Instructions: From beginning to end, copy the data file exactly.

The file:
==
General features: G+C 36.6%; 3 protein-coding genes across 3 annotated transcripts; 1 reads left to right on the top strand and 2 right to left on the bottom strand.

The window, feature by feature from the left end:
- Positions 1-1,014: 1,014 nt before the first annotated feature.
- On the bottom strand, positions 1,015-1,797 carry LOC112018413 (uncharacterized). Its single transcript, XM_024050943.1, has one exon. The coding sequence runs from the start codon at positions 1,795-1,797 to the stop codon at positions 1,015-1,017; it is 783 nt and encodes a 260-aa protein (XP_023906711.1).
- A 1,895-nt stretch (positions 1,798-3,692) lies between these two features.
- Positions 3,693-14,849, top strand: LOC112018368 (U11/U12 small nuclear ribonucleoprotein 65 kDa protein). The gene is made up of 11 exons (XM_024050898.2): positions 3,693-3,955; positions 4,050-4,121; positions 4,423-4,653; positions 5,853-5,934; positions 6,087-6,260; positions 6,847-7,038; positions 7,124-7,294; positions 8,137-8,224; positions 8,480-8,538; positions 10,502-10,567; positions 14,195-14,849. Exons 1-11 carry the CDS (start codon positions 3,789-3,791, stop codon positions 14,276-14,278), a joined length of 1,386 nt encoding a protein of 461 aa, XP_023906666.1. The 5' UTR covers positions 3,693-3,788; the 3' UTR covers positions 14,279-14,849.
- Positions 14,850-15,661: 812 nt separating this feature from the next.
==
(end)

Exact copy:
General features: G+C 36.6%; 3 protein-coding genes across 3 annotated transcripts; 1 reads left to right on the top strand and 2 right to left on the bottom strand.

The window, feature by feature from the left end:
- Positions 1-1,014: 1,014 nt before the first annotated feature.
- On the bottom strand, positions 1,015-1,797 carry LOC112018413 (uncharacterized). Its single transcript, XM_024050943.1, has one exon. The coding sequence runs from the start codon at positions 1,795-1,797 to the stop codon at positions 1,015-1,017; it is 783 nt and encodes a 260-aa protein (XP_023906711.1).
- A 1,895-nt stretch (positions 1,798-3,692) lies between these two features.
- Positions 3,693-14,849, top strand: LOC112018368 (U11/U12 small nuclear ribonucleoprotein 65 kDa protein). The gene is made up of 11 exons (XM_024050898.2): positions 3,693-3,955; positions 4,050-4,121; positions 4,423-4,653; positions 5,853-5,934; positions 6,087-6,260; positions 6,847-7,038; positions 7,124-7,294; positions 8,137-8,224; positions 8,480-8,538; positions 10,502-10,567; positions 14,195-14,849. Exons 1-11 carry the CDS (start codon positions 3,789-3,791, stop codon positions 14,276-14,278), a joined length of 1,386 nt encoding a protein of 461 aa, XP_023906666.1. The 5' UTR covers positions 3,693-3,788; the 3' UTR covers positions 14,279-14,849.
- Positions 14,850-15,661: 812 nt separating this feature from the next.